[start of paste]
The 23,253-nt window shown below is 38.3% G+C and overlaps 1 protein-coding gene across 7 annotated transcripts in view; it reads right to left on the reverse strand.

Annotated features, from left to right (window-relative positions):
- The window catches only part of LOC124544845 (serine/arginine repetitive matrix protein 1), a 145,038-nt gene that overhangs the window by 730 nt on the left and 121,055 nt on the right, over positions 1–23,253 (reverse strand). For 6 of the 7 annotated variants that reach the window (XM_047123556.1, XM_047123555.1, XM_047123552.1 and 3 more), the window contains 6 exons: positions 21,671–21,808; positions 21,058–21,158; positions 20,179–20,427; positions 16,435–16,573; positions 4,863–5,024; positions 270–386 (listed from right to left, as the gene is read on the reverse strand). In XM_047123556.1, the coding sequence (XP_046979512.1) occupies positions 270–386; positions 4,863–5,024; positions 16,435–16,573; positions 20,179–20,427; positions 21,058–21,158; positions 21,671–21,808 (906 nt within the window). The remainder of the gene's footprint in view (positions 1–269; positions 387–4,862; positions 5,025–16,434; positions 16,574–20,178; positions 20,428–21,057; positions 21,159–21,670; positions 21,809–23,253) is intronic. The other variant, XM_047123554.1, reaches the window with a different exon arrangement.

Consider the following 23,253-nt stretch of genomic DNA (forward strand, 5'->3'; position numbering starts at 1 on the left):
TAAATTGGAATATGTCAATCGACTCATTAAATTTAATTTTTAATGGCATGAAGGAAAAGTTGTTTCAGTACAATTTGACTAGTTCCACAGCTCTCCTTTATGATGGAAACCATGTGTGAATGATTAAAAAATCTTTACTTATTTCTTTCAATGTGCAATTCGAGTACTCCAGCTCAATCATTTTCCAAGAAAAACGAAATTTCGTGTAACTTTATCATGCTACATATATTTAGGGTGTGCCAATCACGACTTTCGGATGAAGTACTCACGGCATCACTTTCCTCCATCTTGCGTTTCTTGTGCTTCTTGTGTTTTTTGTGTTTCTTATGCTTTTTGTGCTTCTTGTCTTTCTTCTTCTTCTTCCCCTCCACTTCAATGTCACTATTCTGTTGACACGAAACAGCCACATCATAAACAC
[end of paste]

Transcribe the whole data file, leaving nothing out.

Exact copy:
The 23,253-nt window shown below is 38.3% G+C and overlaps 1 protein-coding gene across 7 annotated transcripts in view; it reads right to left on the reverse strand.

Annotated features, from left to right (window-relative positions):
- The window catches only part of LOC124544845 (serine/arginine repetitive matrix protein 1), a 145,038-nt gene that overhangs the window by 730 nt on the left and 121,055 nt on the right, over positions 1–23,253 (reverse strand). For 6 of the 7 annotated variants that reach the window (XM_047123556.1, XM_047123555.1, XM_047123552.1 and 3 more), the window contains 6 exons: positions 21,671–21,808; positions 21,058–21,158; positions 20,179–20,427; positions 16,435–16,573; positions 4,863–5,024; positions 270–386 (listed from right to left, as the gene is read on the reverse strand). In XM_047123556.1, the coding sequence (XP_046979512.1) occupies positions 270–386; positions 4,863–5,024; positions 16,435–16,573; positions 20,179–20,427; positions 21,058–21,158; positions 21,671–21,808 (906 nt within the window). The remainder of the gene's footprint in view (positions 1–269; positions 387–4,862; positions 5,025–16,434; positions 16,574–20,178; positions 20,428–21,057; positions 21,159–21,670; positions 21,809–23,253) is intronic. The other variant, XM_047123554.1, reaches the window with a different exon arrangement.

Consider the following 23,253-nt stretch of genomic DNA (forward strand, 5'->3'; position numbering starts at 1 on the left):
TAAATTGGAATATGTCAATCGACTCATTAAATTTAATTTTTAATGGCATGAAGGAAAAGTTGTTTCAGTACAATTTGACTAGTTCCACAGCTCTCCTTTATGATGGAAACCATGTGTGAATGATTAAAAAATCTTTACTTATTTCTTTCAATGTGCAATTCGAGTACTCCAGCTCAATCATTTTCCAAGAAAAACGAAATTTCGTGTAACTTTATCATGCTACATATATTTAGGGTGTGCCAATCACGACTTTCGGATGAAGTACTCACGGCATCACTTTCCTCCATCTTGCGTTTCTTGTGCTTCTTGTGTTTTTTGTGTTTCTTATGCTTTTTGTGCTTCTTGTCTTTCTTCTTCTTCTTCCCCTCCACTTCAATGTCACTATTCTGTTGACACGAAACAGCCACATCATAAACAC